As boring as it sounds, taking the time at the beginning of the process to cost-up your shipping options will save you time and money in the long run. It also enables you to get a clear picture of how your finances will really look. That way you’re in a better position to offer deals to your customers, such as free or faster shipping. 

When you can see the net worth of a product (that’s how much money you make after you take into account things like shipping) then you can make a call on how you want to make your products cost-effective for your customers. Roughly speaking, there are three ways to do this: 

  1. Offer free shipping and take a hit on your margins
  2. Incorporate the cost of shipping into your product and offer deals over a total amount. 
  3. Be upfront with the real cost of postage and display a flat fee. 

You can see how to do all of these things below in How to set up Shopify shipping in 9 steps

Shopify benefits for you

Shipping is the boring part of your business right? It can be. And it can be stressful and confusing. But luckily you have a Shopify store, so your shipping can be managed easily and without having to juggle multiple carriers or lengthy trips to the Post Office. For a start, Shopify gives you access to the best rates with the top carriers, such as UPS, DHL Express. Canada Post and Royal Mail. That means Shopify can offer you better deals than you would get if you went to each one independently. Manage it all from your online store or the app. You can even print labels on the move. Shopify effectively cuts out the back-and-forth that can make shipping so time consuming.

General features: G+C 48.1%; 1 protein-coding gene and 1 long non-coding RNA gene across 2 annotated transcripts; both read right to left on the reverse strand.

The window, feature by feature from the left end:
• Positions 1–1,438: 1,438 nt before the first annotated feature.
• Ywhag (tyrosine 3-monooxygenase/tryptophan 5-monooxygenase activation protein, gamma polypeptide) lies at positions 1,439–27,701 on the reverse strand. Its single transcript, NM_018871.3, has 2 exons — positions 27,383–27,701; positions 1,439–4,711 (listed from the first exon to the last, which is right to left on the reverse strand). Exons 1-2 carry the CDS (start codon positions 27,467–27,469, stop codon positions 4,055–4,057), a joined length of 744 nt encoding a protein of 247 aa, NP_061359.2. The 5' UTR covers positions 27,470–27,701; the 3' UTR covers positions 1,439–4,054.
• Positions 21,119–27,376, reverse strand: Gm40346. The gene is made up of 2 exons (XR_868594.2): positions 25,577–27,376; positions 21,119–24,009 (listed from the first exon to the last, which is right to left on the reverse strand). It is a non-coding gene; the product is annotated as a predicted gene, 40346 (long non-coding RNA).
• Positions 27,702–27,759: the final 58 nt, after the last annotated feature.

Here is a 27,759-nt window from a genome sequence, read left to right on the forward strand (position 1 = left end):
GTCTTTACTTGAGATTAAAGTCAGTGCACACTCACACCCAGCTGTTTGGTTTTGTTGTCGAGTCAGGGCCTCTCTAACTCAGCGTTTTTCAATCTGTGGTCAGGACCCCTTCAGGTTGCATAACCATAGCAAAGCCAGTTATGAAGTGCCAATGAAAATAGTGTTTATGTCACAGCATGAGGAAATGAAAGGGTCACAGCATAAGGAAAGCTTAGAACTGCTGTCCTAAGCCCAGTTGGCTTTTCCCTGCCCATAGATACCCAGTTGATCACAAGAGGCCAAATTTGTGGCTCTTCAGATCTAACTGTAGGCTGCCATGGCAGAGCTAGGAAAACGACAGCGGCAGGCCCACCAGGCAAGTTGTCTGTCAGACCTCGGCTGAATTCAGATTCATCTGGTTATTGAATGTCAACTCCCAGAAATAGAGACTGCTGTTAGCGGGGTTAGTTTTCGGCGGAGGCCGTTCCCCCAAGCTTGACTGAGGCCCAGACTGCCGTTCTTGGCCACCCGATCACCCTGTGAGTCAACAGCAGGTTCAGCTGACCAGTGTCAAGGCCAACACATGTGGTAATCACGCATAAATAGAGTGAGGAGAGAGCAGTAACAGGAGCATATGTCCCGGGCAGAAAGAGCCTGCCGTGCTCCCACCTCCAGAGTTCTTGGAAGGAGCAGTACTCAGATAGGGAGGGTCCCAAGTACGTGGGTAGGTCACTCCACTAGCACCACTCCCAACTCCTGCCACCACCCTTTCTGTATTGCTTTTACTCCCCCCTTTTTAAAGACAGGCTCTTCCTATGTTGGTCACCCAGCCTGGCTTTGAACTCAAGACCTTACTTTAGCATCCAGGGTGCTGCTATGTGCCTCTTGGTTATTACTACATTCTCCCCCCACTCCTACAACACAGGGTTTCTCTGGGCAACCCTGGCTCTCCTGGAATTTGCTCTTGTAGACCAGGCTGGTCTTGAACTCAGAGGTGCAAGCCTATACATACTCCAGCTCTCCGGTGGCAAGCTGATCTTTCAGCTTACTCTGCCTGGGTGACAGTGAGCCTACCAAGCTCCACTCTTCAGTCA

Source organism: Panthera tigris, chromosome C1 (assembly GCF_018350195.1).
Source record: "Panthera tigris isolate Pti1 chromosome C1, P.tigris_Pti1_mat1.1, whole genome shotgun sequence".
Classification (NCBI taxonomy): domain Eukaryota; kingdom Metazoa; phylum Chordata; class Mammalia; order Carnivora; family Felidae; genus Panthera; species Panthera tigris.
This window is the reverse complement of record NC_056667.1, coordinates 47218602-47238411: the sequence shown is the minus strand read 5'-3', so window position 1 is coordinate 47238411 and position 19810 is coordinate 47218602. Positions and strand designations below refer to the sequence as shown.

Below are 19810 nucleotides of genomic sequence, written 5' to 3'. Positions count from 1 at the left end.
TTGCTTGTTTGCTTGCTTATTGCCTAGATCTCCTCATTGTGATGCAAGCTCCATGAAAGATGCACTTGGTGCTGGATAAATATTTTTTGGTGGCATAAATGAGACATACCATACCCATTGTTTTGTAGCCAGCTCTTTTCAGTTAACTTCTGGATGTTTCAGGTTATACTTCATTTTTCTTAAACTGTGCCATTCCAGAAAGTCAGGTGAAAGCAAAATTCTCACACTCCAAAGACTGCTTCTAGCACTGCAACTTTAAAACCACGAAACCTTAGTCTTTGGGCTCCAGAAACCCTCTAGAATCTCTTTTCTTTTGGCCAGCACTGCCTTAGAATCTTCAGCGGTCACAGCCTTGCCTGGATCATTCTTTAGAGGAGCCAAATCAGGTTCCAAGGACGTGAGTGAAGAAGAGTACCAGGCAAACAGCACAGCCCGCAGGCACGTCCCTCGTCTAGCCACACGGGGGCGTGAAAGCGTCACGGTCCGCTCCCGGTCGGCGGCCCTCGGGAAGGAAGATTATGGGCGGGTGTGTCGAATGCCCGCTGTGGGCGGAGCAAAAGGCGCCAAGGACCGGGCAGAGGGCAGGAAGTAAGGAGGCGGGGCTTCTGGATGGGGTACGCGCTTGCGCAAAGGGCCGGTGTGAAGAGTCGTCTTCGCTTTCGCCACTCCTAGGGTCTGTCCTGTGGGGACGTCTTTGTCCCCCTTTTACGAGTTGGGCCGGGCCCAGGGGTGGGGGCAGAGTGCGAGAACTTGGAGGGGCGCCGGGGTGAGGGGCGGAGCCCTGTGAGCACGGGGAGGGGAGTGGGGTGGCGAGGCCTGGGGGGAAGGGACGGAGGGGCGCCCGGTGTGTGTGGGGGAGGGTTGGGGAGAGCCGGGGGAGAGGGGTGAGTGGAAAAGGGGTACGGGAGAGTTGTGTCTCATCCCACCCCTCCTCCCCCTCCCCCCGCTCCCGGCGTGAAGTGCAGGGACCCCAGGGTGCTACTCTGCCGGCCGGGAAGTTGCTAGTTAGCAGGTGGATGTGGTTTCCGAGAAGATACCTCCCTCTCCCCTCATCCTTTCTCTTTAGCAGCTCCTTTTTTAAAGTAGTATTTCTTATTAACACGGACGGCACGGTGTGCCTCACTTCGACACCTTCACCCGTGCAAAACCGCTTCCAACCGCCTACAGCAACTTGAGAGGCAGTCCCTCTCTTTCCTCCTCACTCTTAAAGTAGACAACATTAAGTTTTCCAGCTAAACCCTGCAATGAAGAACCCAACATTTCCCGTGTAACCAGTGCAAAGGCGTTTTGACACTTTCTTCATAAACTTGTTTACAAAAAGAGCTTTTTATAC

Shopify benefits for your customer 

Shopify Shipping doesn’t just save you time and money, it can be beneficial for your customers. They get a seamless, well-oiled delivery service, with up-front costs, offers (because you can afford to give them) and clear, transparent communications. 

Shipping on Shopify can be customized for your needs. It can be overwhelming and many find it the most complicated part of setting up and online store. After all, you have to remember that just to get a product from A to B there are many different moving parts and specifics to consider:

  • country of origin country of destination
  • different weights and sizes
  • packaging materials
  • couriers 
  • timing, schedules, and traffic